While the focus of most breastfeeding interventions is to prevent a low milk supply, it well known that some mothers make a lot of milk. In fact, some women produce such huge amounts of milk that the recommended patterns of milk removal don’t apply. If you are one of these women, you will produce milk almost no matter what your baby does. You will also have a greater likelihood of engorgement, plugged ducts and mastitis if you aren’t adept at managing your supply.
No one knows why oversupply happens, whether it is due to more glandular tissue or the way your hormones are regulated (or both). In fact, there is no real objective definition for oversupply. No one even knows how prevalent it is. Yet, it is described and discussed with defined symptoms and treatments based on one paper written by a Canadian physician in 1996.
Dr. Livingstone reported on his clinical experience working with 8,000 breastfeeding families. He described overproducers as women who produced more than 60 ml/hr of breast milk. In his practice, he noted an incidence of 15% and coined the diagnosis, Maternal Hyperlactation Syndrome. Many mothers with a large supply had more problems with milk stasis, mastitis, plugged ducts, and breast abscess. He also noted that their infants experienced excessive colic, frequent and rapid feedings, choking and coughing at the breast, diarrhea, and sometimes weight loss, despite the excess supply.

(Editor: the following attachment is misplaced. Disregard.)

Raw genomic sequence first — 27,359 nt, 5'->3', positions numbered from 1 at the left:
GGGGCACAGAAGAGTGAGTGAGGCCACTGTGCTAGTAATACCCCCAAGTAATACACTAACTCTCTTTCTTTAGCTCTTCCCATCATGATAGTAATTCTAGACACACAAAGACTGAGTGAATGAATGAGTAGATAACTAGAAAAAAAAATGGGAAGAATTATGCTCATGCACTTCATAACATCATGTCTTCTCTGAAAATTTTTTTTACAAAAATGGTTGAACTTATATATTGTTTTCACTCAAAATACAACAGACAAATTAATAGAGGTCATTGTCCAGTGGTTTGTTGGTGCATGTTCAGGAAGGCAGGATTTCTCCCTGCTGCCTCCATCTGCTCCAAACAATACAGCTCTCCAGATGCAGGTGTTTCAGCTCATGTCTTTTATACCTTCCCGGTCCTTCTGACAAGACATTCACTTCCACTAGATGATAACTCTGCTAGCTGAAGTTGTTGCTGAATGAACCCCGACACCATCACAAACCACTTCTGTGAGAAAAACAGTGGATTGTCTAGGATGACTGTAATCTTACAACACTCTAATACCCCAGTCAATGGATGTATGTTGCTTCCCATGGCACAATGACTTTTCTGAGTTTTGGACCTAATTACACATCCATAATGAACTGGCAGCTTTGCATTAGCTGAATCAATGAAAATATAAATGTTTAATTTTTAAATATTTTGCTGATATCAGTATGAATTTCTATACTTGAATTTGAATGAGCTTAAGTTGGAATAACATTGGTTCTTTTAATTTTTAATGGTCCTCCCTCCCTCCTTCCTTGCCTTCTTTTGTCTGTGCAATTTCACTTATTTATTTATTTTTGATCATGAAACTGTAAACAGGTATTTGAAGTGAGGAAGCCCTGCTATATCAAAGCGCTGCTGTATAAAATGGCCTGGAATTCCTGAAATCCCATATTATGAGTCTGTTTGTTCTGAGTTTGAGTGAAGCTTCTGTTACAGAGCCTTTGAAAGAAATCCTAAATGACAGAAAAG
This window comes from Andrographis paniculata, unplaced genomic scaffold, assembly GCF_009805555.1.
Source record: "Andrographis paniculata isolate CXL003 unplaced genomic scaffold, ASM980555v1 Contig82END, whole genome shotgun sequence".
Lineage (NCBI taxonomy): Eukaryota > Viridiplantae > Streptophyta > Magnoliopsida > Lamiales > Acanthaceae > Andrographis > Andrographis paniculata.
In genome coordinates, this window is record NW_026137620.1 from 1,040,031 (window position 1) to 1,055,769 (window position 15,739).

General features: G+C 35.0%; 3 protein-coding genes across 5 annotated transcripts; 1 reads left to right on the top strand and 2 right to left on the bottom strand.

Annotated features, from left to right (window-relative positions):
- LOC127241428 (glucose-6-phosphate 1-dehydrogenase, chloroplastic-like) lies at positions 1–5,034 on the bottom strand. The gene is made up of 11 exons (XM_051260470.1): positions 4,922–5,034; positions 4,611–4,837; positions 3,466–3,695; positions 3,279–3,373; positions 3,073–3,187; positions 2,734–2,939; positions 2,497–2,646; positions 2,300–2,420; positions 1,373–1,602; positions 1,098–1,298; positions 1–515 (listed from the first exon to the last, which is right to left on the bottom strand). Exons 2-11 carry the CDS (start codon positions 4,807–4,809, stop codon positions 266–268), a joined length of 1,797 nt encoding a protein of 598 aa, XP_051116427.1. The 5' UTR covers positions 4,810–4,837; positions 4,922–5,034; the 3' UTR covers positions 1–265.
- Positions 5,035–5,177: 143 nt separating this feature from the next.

However, not every mother with an oversupply suffers from these issues and neither does her baby. It is more likely that Maternal Hyperlactation syndrome is just another outcome of restricted infant gape. But since mothers are producing so much milk, the manifestation is different.
If you have an oversupply, your excess milk can mask issues your baby is having with the latch because they may still gain weight despite all the struggles. In these cases, it is important to be aware of the experience of nursing, not just your baby’s weight gain.